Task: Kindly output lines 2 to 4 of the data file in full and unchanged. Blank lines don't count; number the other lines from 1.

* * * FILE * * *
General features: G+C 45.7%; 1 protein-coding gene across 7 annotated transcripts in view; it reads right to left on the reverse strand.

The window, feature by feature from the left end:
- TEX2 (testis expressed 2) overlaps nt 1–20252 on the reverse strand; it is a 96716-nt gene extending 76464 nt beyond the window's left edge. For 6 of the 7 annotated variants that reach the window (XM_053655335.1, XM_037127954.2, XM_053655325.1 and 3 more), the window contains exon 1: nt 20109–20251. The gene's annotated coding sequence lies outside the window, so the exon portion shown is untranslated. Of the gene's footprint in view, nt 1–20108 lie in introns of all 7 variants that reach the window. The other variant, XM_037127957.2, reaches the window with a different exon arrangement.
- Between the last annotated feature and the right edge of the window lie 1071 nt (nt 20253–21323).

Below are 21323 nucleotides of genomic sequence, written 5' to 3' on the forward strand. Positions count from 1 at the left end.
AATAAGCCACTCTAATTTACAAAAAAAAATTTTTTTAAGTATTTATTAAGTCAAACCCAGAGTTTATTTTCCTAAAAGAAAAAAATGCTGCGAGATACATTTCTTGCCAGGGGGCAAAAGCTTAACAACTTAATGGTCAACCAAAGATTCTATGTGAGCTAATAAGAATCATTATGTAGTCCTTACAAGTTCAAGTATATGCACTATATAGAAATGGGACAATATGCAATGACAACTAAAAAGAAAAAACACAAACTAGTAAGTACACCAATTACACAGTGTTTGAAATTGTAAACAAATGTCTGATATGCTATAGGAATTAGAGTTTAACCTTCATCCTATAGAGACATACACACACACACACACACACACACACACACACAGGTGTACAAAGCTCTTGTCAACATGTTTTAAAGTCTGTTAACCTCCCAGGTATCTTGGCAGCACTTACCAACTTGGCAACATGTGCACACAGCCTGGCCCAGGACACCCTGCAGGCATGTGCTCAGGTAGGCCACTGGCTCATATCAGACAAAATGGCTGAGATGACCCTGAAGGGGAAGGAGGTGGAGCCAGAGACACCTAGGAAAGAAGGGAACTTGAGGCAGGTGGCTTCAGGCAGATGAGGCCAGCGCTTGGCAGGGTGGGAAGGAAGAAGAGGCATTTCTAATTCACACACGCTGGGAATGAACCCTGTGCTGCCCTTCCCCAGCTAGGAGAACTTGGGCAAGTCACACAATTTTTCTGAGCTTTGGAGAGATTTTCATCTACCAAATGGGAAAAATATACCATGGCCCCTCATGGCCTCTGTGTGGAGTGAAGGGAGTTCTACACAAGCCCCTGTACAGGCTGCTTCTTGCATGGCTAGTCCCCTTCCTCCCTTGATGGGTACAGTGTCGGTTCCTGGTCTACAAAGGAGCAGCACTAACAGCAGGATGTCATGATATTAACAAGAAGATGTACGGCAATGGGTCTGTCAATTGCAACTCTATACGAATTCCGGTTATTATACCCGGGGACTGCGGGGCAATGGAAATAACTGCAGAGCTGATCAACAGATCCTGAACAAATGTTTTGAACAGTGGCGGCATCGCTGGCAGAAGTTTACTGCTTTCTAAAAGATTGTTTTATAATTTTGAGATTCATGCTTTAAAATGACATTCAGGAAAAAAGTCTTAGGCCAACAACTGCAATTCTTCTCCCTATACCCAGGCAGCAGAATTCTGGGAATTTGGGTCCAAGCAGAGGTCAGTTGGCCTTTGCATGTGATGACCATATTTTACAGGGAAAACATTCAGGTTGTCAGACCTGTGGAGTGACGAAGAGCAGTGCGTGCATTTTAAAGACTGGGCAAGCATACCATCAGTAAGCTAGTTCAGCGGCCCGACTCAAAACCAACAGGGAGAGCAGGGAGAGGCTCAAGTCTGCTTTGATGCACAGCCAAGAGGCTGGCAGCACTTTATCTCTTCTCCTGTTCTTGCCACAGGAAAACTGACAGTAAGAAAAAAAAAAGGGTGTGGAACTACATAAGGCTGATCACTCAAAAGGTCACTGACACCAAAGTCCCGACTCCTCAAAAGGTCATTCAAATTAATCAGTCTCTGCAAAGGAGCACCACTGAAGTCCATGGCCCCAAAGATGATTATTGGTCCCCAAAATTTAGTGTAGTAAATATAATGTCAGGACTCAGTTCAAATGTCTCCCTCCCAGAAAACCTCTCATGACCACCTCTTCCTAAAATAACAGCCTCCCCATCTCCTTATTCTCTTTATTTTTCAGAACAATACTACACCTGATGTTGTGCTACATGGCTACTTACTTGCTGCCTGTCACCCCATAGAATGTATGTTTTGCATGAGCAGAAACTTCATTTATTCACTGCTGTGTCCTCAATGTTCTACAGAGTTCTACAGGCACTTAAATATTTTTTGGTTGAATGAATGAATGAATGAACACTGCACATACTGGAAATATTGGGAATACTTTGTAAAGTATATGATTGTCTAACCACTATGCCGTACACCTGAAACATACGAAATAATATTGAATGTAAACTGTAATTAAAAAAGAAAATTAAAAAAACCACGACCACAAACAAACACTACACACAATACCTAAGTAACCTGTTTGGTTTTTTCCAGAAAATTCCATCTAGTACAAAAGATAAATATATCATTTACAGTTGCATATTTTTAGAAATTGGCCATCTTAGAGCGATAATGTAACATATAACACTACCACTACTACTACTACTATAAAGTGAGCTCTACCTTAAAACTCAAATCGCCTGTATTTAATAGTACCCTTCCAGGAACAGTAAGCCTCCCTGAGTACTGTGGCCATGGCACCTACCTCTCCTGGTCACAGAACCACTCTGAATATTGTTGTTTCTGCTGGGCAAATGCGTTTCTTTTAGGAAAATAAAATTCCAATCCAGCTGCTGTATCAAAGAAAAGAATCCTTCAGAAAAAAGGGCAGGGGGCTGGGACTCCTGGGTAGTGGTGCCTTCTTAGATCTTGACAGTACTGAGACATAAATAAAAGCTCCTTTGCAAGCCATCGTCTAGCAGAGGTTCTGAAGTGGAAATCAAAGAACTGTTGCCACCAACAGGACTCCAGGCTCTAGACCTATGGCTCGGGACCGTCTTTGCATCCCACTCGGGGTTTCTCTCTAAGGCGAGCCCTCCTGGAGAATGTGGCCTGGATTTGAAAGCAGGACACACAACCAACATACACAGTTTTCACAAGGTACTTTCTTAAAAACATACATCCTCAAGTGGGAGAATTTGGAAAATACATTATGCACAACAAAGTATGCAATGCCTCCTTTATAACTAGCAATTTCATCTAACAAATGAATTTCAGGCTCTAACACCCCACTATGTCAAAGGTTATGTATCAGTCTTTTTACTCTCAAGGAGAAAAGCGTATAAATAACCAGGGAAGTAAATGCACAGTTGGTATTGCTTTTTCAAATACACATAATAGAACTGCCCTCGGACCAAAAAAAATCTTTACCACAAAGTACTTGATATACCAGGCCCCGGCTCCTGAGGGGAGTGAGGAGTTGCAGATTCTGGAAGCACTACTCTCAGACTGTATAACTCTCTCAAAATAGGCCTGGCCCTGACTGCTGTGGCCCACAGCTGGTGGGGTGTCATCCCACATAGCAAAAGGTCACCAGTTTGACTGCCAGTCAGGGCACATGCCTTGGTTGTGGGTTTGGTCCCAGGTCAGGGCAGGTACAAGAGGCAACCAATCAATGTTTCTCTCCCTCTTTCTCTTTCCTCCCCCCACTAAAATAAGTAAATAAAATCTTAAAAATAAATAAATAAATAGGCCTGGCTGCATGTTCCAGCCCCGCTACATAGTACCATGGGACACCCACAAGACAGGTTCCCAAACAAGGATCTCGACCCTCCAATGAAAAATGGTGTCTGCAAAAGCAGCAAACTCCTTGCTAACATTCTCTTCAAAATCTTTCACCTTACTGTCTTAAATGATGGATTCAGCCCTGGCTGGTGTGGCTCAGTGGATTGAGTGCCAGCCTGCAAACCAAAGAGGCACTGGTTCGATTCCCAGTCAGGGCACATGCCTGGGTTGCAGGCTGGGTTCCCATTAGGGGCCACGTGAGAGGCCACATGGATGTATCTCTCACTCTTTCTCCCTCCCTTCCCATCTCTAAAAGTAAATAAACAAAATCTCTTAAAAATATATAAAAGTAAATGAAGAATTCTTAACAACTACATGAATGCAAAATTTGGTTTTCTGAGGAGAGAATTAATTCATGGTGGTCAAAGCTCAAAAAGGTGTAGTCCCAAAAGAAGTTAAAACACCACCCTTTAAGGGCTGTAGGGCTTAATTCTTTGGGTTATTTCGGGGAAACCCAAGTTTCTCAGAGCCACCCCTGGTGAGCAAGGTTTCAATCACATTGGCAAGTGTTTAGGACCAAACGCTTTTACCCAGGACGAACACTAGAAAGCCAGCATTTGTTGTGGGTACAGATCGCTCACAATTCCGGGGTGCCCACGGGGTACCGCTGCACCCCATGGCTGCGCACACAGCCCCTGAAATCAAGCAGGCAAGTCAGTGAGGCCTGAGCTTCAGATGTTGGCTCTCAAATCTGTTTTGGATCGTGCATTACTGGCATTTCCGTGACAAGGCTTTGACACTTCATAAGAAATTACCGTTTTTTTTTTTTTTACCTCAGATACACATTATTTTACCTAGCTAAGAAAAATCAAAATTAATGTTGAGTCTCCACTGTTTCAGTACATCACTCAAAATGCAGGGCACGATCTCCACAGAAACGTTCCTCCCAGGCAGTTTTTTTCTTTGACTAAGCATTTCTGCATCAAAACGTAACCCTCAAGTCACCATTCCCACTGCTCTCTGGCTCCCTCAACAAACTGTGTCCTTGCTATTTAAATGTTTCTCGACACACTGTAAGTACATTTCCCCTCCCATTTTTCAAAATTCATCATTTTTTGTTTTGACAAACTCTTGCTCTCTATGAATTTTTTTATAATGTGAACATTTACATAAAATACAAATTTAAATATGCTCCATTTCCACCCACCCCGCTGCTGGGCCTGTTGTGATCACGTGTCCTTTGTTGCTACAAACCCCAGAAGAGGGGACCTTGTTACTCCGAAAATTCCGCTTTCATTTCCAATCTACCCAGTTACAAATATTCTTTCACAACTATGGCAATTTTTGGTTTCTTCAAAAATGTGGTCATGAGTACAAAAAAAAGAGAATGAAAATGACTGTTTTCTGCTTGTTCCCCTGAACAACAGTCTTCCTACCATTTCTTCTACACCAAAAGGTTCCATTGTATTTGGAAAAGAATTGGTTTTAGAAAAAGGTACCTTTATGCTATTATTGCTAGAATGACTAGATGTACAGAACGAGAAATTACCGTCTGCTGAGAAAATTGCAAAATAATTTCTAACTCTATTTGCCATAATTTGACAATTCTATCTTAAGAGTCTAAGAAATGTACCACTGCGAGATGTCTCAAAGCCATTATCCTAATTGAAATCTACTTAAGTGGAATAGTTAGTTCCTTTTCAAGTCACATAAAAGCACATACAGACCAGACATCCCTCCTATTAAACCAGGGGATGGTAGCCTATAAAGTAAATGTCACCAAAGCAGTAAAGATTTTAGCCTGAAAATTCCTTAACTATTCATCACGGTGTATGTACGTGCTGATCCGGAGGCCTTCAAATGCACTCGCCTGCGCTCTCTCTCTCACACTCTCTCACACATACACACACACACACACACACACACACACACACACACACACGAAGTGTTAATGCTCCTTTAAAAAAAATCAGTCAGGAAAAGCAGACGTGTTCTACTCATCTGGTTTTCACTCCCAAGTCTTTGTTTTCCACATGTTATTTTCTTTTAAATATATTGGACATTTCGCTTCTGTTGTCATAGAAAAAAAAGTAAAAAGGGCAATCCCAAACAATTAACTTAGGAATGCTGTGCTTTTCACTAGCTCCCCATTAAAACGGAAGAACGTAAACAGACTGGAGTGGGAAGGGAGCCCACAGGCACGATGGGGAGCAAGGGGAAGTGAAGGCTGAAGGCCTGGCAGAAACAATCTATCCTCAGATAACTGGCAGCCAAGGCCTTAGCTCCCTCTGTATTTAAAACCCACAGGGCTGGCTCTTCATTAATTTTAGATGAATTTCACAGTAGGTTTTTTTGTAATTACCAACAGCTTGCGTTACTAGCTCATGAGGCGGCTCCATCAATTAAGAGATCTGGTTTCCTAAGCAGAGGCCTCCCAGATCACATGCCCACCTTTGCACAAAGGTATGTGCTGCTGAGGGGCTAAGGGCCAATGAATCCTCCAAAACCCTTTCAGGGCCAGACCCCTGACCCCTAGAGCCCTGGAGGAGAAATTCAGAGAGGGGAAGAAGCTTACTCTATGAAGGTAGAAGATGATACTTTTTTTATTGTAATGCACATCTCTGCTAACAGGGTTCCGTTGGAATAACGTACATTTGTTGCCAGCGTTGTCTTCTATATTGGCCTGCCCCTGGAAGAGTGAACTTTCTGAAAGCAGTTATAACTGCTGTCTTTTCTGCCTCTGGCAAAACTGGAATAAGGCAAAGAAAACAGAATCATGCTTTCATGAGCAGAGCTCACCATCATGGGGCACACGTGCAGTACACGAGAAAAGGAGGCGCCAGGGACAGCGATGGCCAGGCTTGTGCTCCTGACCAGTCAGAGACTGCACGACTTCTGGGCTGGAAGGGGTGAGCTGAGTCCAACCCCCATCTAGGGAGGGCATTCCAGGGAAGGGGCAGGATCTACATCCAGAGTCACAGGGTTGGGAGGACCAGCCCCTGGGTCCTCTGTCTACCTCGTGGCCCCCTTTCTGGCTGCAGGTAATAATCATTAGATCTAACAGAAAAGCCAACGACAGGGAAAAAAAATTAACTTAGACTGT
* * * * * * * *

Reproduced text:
The window, feature by feature from the left end:
- TEX2 (testis expressed 2) overlaps nt 1–20252 on the reverse strand; it is a 96716-nt gene extending 76464 nt beyond the window's left edge. For 6 of the 7 annotated variants that reach the window (XM_053655335.1, XM_037127954.2, XM_053655325.1 and 3 more), the window contains exon 1: nt 20109–20251. The gene's annotated coding sequence lies outside the window, so the exon portion shown is untranslated. Of the gene's footprint in view, nt 1–20108 lie in introns of all 7 variants that reach the window. The other variant, XM_037127957.2, reaches the window with a different exon arrangement.
- Between the last annotated feature and the right edge of the window lie 1071 nt (nt 20253–21323).